KRUGMAN: Yes, it would take something like 20 years to replace the existing stock of autos at current rates of sale, right, so we know that that's not going to -- we know there's going to be some recovery. People will start buying more cars. That helps even if they can even, you know, partially maintain their share.
It needs some general revival. It's not that hard to tell a story where GM starts to have a positive cash flow. It's by no means guaranteed. This is a company that spent several decades ruining itself, so it's not easy. But it's not crazy to think that this might work.
STEPHANOPOULOS: And this is a decision that President Bush, Ed, in the White House in the final months, basically said he would allow President Obama to make, because he gave the bridge financing to GM.
GILLESPIE: He did a bridge. And I have always felt that had the -- you know, this come up in the first month of President Bush's second term, rather than the last month of his second term, he would have done something different. I think he would have made different decisions.
STEPHANOPOULOS: Let them go under?
GILLESPIE: I think he would have -- my personal view is, had it been a different time, he would have probably done a structured bankruptcy, a debtor-in-possession type financing arrangement. But didn't feel like it was fair to the institution of the presidency to hand off to a successor in the last month of his presidency to make a decision like that, and so he bridged this gap in a way that gave them time to come back with a plan of restructuring of their own and allow for the successor president to make his own policy decision. I think it was the responsible thing to do, probably one of the toughest decisions of his presidency.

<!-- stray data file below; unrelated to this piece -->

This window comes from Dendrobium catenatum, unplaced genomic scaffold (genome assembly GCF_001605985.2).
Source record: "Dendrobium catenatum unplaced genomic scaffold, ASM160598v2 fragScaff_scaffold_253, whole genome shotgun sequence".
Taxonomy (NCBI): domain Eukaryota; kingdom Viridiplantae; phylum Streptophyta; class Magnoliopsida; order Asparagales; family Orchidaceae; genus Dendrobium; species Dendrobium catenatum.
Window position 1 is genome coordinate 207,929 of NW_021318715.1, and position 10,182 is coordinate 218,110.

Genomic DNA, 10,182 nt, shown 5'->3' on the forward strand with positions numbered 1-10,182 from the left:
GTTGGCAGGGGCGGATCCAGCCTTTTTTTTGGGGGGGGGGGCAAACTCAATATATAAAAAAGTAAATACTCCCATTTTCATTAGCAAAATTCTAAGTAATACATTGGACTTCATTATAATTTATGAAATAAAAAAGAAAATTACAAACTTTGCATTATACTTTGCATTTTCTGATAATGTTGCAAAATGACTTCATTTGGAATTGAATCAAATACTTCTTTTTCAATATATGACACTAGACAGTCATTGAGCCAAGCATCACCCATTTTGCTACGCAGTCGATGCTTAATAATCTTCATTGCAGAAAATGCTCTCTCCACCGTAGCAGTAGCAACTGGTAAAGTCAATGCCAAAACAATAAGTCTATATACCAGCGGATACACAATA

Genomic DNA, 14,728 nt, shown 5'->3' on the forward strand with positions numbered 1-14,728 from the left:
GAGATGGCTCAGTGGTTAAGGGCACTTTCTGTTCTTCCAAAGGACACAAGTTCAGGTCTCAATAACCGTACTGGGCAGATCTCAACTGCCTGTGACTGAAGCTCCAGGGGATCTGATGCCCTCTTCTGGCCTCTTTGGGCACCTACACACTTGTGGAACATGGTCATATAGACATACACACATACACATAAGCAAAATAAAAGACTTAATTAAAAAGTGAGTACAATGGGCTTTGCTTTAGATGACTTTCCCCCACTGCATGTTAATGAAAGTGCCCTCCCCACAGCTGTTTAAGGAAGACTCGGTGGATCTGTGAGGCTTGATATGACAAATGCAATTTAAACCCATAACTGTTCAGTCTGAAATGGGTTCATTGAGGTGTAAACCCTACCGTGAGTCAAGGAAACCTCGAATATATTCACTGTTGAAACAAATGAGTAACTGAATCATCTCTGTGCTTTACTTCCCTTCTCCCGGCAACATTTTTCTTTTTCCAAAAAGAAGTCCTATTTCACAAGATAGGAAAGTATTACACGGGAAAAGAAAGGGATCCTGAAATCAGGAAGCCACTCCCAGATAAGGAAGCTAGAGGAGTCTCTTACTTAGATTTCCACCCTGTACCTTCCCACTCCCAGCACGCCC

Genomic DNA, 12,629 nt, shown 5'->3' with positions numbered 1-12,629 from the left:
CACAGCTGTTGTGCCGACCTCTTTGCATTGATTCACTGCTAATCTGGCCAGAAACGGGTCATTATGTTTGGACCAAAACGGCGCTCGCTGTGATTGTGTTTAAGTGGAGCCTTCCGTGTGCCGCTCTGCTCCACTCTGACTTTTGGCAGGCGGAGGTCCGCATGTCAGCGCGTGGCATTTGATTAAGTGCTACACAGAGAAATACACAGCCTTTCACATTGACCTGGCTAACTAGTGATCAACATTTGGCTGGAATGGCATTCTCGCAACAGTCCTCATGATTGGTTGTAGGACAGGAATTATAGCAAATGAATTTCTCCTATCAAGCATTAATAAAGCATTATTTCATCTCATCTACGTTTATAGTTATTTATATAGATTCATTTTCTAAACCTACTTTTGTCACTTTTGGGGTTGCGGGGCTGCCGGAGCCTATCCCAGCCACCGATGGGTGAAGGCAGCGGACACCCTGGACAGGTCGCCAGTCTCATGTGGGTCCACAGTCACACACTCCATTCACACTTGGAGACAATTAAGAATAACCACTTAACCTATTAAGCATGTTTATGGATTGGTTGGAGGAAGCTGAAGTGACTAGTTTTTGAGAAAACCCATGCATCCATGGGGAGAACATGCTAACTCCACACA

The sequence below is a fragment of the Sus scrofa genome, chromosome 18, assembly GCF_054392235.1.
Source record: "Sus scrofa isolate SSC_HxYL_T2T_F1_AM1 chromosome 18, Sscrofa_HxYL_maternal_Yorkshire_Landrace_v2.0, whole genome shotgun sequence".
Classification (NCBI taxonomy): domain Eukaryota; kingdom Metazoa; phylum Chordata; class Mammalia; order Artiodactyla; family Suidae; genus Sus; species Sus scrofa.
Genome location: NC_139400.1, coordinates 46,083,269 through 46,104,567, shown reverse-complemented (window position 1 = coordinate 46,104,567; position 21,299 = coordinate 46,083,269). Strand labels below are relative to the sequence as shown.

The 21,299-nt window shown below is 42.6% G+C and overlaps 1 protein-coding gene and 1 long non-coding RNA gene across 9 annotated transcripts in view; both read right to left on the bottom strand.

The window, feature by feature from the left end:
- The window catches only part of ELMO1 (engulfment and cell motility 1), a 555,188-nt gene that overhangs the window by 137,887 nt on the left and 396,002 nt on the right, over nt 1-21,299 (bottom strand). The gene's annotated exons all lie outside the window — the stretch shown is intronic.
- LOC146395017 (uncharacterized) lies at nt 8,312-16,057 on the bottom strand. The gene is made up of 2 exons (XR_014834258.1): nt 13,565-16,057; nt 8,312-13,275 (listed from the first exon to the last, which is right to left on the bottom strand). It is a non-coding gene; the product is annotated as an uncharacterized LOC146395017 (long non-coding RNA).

STEPHANOPOULOS: Go ahead.
WILL: Well, two things. I mean, these things have ricochets after you start into this business. First of all, General Motors acceptance corporation gets itself declared a bank holding company, so it's eligible for TARP. Immediately does two things after it gets $6 billion of taxpayer money. It offers zero percent, five-year loans of products competing with Ford Motor Company products, thereby injuring the most healthy company out there.
Then, it further lowers the credit score that you have to have to get a GMAC loan. Now, what would we call this? I think we would call those subprime auto loans. So you can drive away from your foreclosed house that you bought with a subprime housing loan in a car you bought with a subprime auto loan.
GREENBURG: But George, I mean, that is exactly right when you think about these ricochet effects. I mean, you've got Ford now, the only one of the big three that is not going to be controlled by the government. So how then can you assure Ford is not made vulnerable by letting GM or Chrysler have, you know, access to capital at virtually lower...
IFILL: What does government control mean? I think that's the thing that's really dawned on everybody this week, that when people make jokes about Government Motors, but in fact, when the government controlled 72.5 percent of a privately owned company in kind of a shockingly -- shocking incursion into the private-sector company, does that mean that President Obama has to sign off on a new car that they decide they're going to build? (CROSSTALK)
KRUGMAN: AIG is 80 percent government-owned, and it doesn't seem to be any different, so I'm not sure...